A Cure for Alzheimer’s?
Although Alzheimer’s is the most common form of dementia in older adults, there is yet, no cure. However, the world is eagerly awaiting the results of a promising new drug called BAN2401. Silver Sage originally posted on this in early July, but even in the last few weeks, BAN2401 has made some headline news – so we want to bring you some more updates and information.
Fifteen years ago Forest Laboratories developed the only known drug (Namenda) to treat moderate to severe forms of dementia (Alzheimer’s). The other drug, cholinesterase inhibitors (Aricept, Exelon, Razadyne) are more commonly used for mild to moderate forms of Alzheimer’s. So BAN2401 is quite a breakthrough as many patients with dementia often hide their symptoms from loved ones until they are well into the moderate to late stages of dementia.
Biogen reports that “Eisai Co., Ltd. (Headquarters: Tokyo, CEO: Haruo Naito, “Eisai”) and Biogen Inc. (NASDAQ:BIIB) (Headquarters: Cambridge, Massachusetts, United States, CEO: Michel Vounatsos, “Biogen”) announced positive topline results from the Phase II study with BAN2401, an anti-amyloid beta protofibril antibody, in 856 patients with early Alzheimer’s disease. The study achieved statistical significance on key predefined endpoints evaluating efficacy at 18 months on slowing progression in Alzheimer’s Disease Composite Score (ADCOMS) and on reduction of amyloid accumulated in the brain as measured using amyloid-PET (positron emission tomography).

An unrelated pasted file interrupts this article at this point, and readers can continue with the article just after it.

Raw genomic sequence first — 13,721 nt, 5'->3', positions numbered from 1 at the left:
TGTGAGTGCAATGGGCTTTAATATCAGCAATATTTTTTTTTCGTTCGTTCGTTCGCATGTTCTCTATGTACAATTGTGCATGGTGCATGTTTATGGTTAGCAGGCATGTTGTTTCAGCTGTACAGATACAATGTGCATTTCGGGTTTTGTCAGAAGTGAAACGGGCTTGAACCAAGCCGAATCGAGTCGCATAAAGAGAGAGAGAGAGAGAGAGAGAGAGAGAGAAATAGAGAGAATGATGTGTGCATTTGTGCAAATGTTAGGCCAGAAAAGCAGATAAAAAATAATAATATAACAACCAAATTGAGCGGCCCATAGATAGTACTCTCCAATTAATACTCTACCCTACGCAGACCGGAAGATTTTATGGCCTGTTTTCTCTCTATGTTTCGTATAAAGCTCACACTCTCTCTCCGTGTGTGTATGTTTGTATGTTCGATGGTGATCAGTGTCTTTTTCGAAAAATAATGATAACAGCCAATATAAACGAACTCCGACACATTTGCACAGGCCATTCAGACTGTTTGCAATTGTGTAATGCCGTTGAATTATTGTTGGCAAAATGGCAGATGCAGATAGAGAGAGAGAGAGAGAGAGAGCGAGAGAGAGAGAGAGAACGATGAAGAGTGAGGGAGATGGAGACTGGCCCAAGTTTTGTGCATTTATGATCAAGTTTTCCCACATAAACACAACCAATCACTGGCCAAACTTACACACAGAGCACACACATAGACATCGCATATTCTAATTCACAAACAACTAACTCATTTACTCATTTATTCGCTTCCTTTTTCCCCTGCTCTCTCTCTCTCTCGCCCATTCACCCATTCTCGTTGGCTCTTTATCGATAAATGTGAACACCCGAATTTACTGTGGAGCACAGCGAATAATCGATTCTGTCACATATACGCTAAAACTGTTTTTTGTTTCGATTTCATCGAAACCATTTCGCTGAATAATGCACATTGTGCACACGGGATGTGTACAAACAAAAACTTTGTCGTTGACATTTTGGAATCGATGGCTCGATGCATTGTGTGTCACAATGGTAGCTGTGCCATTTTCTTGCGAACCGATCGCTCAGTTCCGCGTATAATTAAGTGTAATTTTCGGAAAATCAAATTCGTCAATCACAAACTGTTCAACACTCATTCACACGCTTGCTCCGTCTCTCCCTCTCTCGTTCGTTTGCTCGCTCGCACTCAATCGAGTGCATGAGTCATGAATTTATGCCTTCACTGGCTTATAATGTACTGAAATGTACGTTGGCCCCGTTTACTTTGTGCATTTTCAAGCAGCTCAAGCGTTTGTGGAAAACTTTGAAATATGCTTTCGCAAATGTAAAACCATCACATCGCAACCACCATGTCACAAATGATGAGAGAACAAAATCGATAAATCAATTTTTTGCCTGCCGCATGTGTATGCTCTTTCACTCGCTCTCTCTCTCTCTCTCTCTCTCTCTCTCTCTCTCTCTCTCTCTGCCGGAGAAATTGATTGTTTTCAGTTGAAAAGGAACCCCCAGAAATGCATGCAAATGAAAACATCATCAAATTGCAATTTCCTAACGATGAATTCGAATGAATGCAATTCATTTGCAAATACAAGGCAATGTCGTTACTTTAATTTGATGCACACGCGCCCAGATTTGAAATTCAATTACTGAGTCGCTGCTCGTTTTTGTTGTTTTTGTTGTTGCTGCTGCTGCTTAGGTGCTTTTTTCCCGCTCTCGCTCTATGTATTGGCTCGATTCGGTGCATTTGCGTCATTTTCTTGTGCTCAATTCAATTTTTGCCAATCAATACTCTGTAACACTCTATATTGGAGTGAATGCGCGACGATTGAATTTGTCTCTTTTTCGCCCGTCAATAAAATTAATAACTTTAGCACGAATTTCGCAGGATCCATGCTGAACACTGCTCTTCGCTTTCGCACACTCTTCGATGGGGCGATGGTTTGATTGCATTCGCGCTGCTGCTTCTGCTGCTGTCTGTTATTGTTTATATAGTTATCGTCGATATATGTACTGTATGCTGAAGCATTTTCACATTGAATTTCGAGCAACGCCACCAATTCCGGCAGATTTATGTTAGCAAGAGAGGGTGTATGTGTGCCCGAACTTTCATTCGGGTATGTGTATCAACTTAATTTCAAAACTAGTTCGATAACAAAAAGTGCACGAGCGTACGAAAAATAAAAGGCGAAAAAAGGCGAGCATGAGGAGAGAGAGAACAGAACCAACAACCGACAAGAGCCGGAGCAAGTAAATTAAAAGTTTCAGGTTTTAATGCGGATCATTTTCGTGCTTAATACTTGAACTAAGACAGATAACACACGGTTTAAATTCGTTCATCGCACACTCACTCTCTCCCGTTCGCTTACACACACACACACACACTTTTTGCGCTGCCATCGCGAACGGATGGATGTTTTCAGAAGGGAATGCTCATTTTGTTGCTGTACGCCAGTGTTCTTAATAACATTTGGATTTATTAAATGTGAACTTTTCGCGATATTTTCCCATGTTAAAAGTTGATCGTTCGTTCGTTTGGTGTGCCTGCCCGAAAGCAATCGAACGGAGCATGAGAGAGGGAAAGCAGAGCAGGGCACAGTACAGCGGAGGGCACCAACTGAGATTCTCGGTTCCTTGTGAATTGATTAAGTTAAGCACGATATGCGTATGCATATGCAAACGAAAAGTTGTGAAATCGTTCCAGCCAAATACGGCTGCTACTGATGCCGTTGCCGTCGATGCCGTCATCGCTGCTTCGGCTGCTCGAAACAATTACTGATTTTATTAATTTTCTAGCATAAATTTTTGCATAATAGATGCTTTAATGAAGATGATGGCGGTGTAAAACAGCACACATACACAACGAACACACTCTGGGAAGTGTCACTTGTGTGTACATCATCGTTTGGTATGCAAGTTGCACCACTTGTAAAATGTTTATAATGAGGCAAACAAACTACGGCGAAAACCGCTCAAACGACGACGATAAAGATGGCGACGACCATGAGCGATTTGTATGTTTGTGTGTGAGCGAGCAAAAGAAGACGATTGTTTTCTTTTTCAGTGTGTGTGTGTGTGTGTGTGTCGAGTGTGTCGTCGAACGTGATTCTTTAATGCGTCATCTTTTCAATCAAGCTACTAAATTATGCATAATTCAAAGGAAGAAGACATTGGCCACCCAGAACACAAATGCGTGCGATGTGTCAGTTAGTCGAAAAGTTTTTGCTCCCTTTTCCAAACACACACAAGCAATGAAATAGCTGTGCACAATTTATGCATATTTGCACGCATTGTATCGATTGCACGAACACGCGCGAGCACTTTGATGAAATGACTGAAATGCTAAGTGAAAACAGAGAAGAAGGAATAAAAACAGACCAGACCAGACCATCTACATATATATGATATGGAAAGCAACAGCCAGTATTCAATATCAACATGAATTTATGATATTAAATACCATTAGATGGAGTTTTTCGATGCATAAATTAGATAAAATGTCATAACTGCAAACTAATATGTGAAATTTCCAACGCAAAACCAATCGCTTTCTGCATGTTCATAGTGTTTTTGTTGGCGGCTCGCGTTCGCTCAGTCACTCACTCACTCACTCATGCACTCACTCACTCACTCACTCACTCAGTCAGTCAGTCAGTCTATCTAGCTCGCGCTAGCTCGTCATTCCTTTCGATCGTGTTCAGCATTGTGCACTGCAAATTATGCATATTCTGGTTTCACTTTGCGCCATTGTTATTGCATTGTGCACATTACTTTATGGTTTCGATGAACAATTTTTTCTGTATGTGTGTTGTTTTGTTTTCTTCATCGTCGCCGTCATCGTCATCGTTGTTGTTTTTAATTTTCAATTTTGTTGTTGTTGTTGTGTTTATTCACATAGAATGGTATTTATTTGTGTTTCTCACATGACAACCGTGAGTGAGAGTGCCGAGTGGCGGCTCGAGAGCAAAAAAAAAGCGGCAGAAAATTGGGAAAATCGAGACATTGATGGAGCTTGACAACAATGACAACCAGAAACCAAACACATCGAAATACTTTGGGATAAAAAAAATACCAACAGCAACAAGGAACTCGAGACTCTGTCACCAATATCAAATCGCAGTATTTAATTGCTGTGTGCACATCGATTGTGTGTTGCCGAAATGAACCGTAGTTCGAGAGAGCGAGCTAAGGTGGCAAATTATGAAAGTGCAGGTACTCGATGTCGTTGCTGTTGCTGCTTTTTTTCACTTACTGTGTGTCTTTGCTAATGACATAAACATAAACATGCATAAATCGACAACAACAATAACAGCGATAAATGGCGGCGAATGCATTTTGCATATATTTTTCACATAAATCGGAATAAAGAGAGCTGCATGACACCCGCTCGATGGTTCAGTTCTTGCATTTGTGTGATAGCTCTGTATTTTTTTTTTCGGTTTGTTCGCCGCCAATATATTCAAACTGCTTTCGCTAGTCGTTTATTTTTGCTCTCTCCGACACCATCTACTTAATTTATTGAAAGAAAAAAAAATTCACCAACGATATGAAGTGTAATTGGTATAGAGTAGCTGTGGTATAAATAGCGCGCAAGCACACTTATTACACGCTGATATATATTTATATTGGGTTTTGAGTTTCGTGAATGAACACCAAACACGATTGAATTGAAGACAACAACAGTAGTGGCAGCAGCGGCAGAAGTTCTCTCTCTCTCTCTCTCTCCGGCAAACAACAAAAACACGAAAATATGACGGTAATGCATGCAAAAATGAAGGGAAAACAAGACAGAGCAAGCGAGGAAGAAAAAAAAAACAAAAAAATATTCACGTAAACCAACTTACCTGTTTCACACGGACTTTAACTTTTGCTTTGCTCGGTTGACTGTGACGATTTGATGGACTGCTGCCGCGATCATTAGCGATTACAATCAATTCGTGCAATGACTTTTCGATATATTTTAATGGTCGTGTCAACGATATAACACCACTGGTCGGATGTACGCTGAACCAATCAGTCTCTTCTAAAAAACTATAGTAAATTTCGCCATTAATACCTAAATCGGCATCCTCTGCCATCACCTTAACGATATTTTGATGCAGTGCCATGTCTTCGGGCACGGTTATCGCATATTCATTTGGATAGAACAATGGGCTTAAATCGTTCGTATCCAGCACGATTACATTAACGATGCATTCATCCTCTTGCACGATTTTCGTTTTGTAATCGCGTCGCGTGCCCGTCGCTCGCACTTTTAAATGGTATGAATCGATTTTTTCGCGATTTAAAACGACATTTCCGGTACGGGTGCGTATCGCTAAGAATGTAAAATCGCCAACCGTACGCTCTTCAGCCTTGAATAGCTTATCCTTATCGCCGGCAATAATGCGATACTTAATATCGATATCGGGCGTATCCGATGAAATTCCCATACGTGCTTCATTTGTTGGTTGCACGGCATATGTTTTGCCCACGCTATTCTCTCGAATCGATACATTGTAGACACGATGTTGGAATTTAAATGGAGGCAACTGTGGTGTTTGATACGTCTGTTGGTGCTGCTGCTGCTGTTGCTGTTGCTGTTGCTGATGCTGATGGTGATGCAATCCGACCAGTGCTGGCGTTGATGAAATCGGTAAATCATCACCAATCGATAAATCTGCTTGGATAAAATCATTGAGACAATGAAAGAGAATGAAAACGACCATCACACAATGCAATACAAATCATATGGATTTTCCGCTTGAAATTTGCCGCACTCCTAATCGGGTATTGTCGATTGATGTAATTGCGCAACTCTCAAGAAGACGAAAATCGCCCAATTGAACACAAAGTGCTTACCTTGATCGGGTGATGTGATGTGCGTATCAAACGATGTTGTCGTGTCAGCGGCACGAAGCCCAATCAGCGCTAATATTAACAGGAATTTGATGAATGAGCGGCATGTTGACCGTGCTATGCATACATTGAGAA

Although the drug BAN2401 is not yet ready for prescription for patients, the results are quite promising. Biogen is claiming that BAN2401 slowed dementia in patients by 30 percent. With more than 5 million Americans living with Alzheimer’s and countless older adults across the world, any progress made in the science of halting, stymieing or stopping this debilitating disease is welcome news. It’s been almost two decades with no progress on this disease – let’s hope BAN2401 is the answer.
Stephen Salloway, the Director of Neurology and the Memory and Aging Program at Butler hospital in Rhode Island states “The theory is if we can interrupt the plaque formation, and these toxic forms of amyloid, hopefully we can interrupt that whole process and slow down memory loss — and that’s why we’re excited about this finding.”
If the results of BAN2401 are as predicted, it could mean the end to Alzheimer’s if detected early enough. However, the drug still needs to go through phase 3 clinical trials and FDA examination. This could take years.
What can you do if you or your loved one has memory loss, dementia or Alzheimer’s? Make an appointment with a neurologist and ask about Namenda, Aricept, Exelon, Razadyne or even BAN2401. Maybe you could get in on the trial?!
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